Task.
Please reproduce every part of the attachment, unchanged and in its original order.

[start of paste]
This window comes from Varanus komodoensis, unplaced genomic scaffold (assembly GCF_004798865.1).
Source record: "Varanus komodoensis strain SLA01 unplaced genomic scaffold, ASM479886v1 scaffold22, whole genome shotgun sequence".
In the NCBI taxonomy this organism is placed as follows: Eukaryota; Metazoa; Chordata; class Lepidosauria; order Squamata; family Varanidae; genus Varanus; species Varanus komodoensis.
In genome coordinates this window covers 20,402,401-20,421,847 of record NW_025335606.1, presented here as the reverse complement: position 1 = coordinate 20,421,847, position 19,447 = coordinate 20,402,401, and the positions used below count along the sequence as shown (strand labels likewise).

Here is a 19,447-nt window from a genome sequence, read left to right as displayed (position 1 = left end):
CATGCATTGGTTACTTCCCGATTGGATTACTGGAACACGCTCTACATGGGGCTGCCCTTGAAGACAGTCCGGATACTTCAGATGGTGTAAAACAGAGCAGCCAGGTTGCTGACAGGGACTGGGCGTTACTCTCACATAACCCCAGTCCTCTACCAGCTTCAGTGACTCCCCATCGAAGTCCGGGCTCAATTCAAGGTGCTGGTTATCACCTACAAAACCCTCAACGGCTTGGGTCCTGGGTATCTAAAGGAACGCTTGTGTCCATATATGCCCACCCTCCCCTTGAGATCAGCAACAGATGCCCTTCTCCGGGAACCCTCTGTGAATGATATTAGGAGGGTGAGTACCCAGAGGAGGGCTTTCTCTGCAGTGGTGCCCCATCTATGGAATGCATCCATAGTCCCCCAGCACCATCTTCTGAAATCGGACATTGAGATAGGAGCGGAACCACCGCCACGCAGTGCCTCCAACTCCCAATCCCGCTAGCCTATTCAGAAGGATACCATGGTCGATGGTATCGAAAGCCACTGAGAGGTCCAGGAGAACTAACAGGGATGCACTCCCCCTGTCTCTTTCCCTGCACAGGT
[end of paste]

This window comes from Varanus komodoensis, unplaced genomic scaffold (assembly GCF_004798865.1).
Source record: "Varanus komodoensis strain SLA01 unplaced genomic scaffold, ASM479886v1 scaffold22, whole genome shotgun sequence".
In the NCBI taxonomy this organism is placed as follows: Eukaryota; Metazoa; Chordata; class Lepidosauria; order Squamata; family Varanidae; genus Varanus; species Varanus komodoensis.
In genome coordinates this window covers 20,402,401-20,421,847 of record NW_025335606.1, presented here as the reverse complement: position 1 = coordinate 20,421,847, position 19,447 = coordinate 20,402,401, and the positions used below count along the sequence as shown (strand labels likewise).

Here is a 19,447-nt window from a genome sequence, read left to right as displayed (position 1 = left end):
CATGCATTGGTTACTTCCCGATTGGATTACTGGAACACGCTCTACATGGGGCTGCCCTTGAAGACAGTCCGGATACTTCAGATGGTGTAAAACAGAGCAGCCAGGTTGCTGACAGGGACTGGGCGTTACTCTCACATAACCCCAGTCCTCTACCAGCTTCAGTGACTCCCCATCGAAGTCCGGGCTCAATTCAAGGTGCTGGTTATCACCTACAAAACCCTCAACGGCTTGGGTCCTGGGTATCTAAAGGAACGCTTGTGTCCATATATGCCCACCCTCCCCTTGAGATCAGCAACAGATGCCCTTCTCCGGGAACCCTCTGTGAATGATATTAGGAGGGTGAGTACCCAGAGGAGGGCTTTCTCTGCAGTGGTGCCCCATCTATGGAATGCATCCATAGTCCCCCAGCACCATCTTCTGAAATCGGACATTGAGATAGGAGCGGAACCACCGCCACGCAGTGCCTCCAACTCCCAATCCCGCTAGCCTATTCAGAAGGATACCATGGTCGATGGTATCGAAAGCCACTGAGAGGTCCAGGAGAACTAACAGGGATGCACTCCCCCTGTCTCTTTCCCTGCACAGGT